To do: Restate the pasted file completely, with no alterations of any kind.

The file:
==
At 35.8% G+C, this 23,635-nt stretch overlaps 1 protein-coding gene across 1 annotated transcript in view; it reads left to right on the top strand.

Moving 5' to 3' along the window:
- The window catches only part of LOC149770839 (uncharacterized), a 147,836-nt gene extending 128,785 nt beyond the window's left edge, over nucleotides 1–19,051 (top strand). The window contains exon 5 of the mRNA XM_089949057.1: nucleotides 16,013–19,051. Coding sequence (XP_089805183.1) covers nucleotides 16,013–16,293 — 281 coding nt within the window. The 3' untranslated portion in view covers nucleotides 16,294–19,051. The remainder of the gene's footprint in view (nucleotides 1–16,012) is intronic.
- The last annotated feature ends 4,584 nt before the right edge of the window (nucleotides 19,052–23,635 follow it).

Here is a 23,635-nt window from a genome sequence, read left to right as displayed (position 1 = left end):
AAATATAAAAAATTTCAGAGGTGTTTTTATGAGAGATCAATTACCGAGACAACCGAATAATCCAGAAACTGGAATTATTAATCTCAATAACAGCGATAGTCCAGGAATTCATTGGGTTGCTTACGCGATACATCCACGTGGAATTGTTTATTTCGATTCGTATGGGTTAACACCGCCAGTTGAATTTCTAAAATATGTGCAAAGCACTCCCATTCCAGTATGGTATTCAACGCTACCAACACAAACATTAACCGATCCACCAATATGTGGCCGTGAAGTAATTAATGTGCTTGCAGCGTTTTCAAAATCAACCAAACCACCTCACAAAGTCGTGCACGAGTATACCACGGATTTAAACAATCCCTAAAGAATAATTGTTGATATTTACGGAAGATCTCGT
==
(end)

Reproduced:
At 35.8% G+C, this 23,635-nt stretch overlaps 1 protein-coding gene across 1 annotated transcript in view; it reads left to right on the top strand.

Moving 5' to 3' along the window:
- The window catches only part of LOC149770839 (uncharacterized), a 147,836-nt gene extending 128,785 nt beyond the window's left edge, over nucleotides 1–19,051 (top strand). The window contains exon 5 of the mRNA XM_089949057.1: nucleotides 16,013–19,051. Coding sequence (XP_089805183.1) covers nucleotides 16,013–16,293 — 281 coding nt within the window. The 3' untranslated portion in view covers nucleotides 16,294–19,051. The remainder of the gene's footprint in view (nucleotides 1–16,012) is intronic.
- The last annotated feature ends 4,584 nt before the right edge of the window (nucleotides 19,052–23,635 follow it).

Here is a 23,635-nt window from a genome sequence, read left to right as displayed (position 1 = left end):
AAATATAAAAAATTTCAGAGGTGTTTTTATGAGAGATCAATTACCGAGACAACCGAATAATCCAGAAACTGGAATTATTAATCTCAATAACAGCGATAGTCCAGGAATTCATTGGGTTGCTTACGCGATACATCCACGTGGAATTGTTTATTTCGATTCGTATGGGTTAACACCGCCAGTTGAATTTCTAAAATATGTGCAAAGCACTCCCATTCCAGTATGGTATTCAACGCTACCAACACAAACATTAACCGATCCACCAATATGTGGCCGTGAAGTAATTAATGTGCTTGCAGCGTTTTCAAAATCAACCAAACCACCTCACAAAGTCGTGCACGAGTATACCACGGATTTAAACAATCCCTAAAGAATAATTGTTGATATTTACGGAAGATCTCGT